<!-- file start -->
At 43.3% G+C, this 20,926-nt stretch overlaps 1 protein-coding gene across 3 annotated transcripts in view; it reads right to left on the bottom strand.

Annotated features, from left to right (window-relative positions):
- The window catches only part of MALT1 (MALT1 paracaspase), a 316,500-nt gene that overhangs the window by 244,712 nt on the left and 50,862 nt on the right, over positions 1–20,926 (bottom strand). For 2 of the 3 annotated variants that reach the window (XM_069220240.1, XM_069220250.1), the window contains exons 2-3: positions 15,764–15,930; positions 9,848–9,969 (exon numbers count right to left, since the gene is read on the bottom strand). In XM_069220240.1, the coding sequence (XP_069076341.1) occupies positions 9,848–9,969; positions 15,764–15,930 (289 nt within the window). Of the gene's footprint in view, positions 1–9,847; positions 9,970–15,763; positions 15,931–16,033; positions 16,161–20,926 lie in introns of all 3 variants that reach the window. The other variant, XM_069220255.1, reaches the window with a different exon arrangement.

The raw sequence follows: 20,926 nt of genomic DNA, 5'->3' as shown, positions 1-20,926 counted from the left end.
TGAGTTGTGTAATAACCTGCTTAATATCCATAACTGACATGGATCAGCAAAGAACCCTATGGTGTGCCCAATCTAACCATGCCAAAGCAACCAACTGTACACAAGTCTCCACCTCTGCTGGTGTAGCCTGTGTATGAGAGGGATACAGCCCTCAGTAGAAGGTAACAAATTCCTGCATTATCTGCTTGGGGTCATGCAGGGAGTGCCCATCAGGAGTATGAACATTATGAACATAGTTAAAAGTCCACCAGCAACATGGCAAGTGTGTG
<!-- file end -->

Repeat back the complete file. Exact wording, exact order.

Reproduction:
At 43.3% G+C, this 20,926-nt stretch overlaps 1 protein-coding gene across 3 annotated transcripts in view; it reads right to left on the bottom strand.

Annotated features, from left to right (window-relative positions):
- The window catches only part of MALT1 (MALT1 paracaspase), a 316,500-nt gene that overhangs the window by 244,712 nt on the left and 50,862 nt on the right, over positions 1–20,926 (bottom strand). For 2 of the 3 annotated variants that reach the window (XM_069220240.1, XM_069220250.1), the window contains exons 2-3: positions 15,764–15,930; positions 9,848–9,969 (exon numbers count right to left, since the gene is read on the bottom strand). In XM_069220240.1, the coding sequence (XP_069076341.1) occupies positions 9,848–9,969; positions 15,764–15,930 (289 nt within the window). Of the gene's footprint in view, positions 1–9,847; positions 9,970–15,763; positions 15,931–16,033; positions 16,161–20,926 lie in introns of all 3 variants that reach the window. The other variant, XM_069220255.1, reaches the window with a different exon arrangement.

The raw sequence follows: 20,926 nt of genomic DNA, 5'->3' as shown, positions 1-20,926 counted from the left end.
TGAGTTGTGTAATAACCTGCTTAATATCCATAACTGACATGGATCAGCAAAGAACCCTATGGTGTGCCCAATCTAACCATGCCAAAGCAACCAACTGTACACAAGTCTCCACCTCTGCTGGTGTAGCCTGTGTATGAGAGGGATACAGCCCTCAGTAGAAGGTAACAAATTCCTGCATTATCTGCTTGGGGTCATGCAGGGAGTGCCCATCAGGAGTATGAACATTATGAACATAGTTAAAAGTCCACCAGCAACATGGCAAGTGTGTG